6
var audioPlayer = new Audio("http://URLTOMYSOUND/ping.mp3");
audioPlayer.play();

I get this error upon loading the audio:

Content Security Policy: The page's settings blocked the loading of a resource at...

How do I get around this? I don't care where the sound is, I just want to play it. It could be local, but my impression was that local file access would be a no-no as well.

7

It is not possible(at the moment) to play a sound from file if you are running into the Content Security Policy(CSP) issues as of Greasemonkey 2.3. If you can modify the HTTP headers of the site you want to run on, it is possible. See Using Content Security Policy and CSP policy directives.

Using GM_xmlhttpRequest which "allows these requests to cross the same origin policy boundaries", does not work because of a bug in the current GM 2.3. See issue #2045. The problem stems from not being able to copy the ArrayBuffer into the sandbox land to get the proper permissions to decode, etc.

The snippet below should work in future GM versions.

// ==UserScript==
// @name        Testing Web Audio: Load from file
// @namespace   http://ericeastwood.com/
// @include     http://example.com/
// @version     1
// @grant       GM_xmlhttpRequest
// ==/UserScript==
window.AudioContext = window.AudioContext || window.webkitAudioContext;
var context = new AudioContext();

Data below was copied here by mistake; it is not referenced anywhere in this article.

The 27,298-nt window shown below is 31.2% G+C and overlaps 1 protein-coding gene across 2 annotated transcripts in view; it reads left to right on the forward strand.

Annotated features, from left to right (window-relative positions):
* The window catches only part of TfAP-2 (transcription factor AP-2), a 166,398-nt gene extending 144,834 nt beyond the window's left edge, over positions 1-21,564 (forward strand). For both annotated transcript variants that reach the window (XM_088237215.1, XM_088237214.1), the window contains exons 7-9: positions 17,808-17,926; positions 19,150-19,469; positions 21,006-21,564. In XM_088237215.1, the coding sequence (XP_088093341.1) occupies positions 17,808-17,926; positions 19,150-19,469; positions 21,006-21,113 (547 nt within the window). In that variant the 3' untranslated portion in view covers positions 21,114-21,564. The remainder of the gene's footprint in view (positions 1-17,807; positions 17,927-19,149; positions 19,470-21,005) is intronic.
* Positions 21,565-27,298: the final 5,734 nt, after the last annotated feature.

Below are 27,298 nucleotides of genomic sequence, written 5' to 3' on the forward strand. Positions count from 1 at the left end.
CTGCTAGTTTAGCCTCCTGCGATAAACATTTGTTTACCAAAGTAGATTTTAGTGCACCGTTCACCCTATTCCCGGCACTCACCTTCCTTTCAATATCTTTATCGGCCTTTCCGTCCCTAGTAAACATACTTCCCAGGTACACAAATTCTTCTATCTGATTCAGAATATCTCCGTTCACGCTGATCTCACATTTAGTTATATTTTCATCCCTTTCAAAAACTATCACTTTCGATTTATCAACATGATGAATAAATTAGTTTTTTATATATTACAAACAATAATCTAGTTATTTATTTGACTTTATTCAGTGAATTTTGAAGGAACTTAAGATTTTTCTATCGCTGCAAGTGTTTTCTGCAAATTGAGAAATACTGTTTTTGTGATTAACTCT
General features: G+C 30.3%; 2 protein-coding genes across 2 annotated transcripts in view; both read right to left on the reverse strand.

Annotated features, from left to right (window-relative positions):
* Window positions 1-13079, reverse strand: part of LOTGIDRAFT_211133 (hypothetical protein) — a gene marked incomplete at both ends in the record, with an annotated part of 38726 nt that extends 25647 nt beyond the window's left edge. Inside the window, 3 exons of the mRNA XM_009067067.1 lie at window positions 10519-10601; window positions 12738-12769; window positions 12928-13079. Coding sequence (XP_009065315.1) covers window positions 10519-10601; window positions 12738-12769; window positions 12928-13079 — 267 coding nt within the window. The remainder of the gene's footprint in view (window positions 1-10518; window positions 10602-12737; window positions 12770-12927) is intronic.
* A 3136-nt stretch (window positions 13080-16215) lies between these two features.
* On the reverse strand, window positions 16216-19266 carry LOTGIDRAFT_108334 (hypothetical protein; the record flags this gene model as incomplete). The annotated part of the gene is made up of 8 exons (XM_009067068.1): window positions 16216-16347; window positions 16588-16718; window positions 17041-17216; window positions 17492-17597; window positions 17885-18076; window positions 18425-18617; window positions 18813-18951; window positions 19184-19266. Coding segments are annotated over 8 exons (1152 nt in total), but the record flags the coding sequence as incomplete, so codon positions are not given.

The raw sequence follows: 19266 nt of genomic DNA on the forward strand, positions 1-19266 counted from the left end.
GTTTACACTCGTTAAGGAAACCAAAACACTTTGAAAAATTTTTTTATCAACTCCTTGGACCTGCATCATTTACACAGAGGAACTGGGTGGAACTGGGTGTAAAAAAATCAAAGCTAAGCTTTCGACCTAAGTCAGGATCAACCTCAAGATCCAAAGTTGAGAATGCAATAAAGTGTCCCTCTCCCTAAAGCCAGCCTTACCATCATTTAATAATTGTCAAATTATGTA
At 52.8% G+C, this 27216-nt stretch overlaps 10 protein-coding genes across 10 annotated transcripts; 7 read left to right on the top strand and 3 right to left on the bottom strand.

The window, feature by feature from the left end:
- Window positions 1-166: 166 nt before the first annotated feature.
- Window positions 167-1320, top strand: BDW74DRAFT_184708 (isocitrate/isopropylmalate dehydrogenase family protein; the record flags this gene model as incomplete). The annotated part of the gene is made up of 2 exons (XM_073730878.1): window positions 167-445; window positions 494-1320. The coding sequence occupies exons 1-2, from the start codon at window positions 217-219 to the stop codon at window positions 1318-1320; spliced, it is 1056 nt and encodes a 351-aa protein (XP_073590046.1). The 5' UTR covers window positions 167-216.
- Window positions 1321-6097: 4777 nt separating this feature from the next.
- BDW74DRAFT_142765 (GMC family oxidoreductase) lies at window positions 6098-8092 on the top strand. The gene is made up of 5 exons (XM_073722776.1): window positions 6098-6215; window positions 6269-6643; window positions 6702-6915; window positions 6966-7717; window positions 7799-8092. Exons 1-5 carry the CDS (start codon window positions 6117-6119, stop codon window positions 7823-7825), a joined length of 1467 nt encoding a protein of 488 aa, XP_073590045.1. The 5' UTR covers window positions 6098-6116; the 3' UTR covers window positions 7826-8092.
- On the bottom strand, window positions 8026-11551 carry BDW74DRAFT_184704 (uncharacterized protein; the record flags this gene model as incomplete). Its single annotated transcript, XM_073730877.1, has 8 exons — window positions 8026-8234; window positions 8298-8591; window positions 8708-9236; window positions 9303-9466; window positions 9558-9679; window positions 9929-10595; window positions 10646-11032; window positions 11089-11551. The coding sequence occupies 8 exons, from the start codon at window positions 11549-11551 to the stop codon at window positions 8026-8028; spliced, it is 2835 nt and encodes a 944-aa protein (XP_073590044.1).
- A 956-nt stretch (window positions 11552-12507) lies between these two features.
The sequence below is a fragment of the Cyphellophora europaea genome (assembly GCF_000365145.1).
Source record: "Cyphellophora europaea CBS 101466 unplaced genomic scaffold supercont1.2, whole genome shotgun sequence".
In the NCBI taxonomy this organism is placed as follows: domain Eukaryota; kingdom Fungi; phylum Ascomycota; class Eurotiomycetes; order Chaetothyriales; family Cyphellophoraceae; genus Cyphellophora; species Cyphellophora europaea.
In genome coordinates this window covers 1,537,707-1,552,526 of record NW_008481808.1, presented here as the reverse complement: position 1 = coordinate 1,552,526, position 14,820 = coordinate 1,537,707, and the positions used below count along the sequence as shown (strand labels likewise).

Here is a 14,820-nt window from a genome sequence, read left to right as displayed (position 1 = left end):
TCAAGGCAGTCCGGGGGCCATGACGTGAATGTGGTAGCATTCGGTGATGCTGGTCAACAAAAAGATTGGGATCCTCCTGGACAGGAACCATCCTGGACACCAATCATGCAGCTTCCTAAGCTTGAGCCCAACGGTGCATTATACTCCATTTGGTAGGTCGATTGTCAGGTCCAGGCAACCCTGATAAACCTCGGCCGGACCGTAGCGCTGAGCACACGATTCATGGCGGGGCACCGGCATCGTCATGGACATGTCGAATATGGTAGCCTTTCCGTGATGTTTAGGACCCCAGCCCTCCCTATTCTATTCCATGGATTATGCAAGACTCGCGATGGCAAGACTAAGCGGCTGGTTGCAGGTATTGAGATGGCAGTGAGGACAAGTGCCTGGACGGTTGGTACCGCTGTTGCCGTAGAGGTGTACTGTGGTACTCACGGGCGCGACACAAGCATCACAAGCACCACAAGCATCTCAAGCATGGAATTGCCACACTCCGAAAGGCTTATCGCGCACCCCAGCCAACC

// Note: this is not an actual reference to a real mp3
var url = 'http://example.com/some.mp3';

var soundLoadedPromise = new Promise(function(resolve, reject) {
    // This will get around the CORS issue
    //      http://wiki.greasespot.net/GM_xmlhttpRequest
    var req = GM_xmlhttpRequest({
        method: "GET",
        url: url,
        responseType: 'arraybuffer',
        onload: function(response) {
            try {
                context.decodeAudioData(response.response, function(buffer) { 
                    resolve(buffer)
                }, function(e) {
                    reject(e);
                }); 
            }
            catch(e) {
                reject(e);
            }
        }
    });
});

soundLoadedPromise.then(function(buffer) {
    playSound(buffer);
}, function(e) {
    console.log(e);
});

function playSound(buffer) {
    // creates a sound source
    var source = context.createBufferSource();
    // tell the source which sound to play
    source.buffer = buffer;
    // connect the source to the context's destination (the speakers)
    source.connect(context.destination);
    // play the source now
    // note: on older systems, may have to use deprecated noteOn(time);
    source.start(0);
}

For now, if you only need some sound, I would just procedurally generate it with an oscillator. The demo below uses AudioContext.createOscillator.

Demo: jsFiddle

// ==UserScript==
// @name        Test Web Audio: Oscillator - Web Audio
// @namespace   http://ericeastwood.com/
// @include     http://example.com/
// @version     1
// @grant       none
// ==/UserScript==
window.AudioContext = window.AudioContext || window.webkitAudioContext;

context = new AudioContext();

var o = context.createOscillator();
o.type = 'sine';
o.frequency.value = 261.63;
o.connect(context.destination);

// Start the sound
o.start(0);
// Play the sound for a second before stopping it
setTimeout(function() {
    o.stop(0);
}, 1000);

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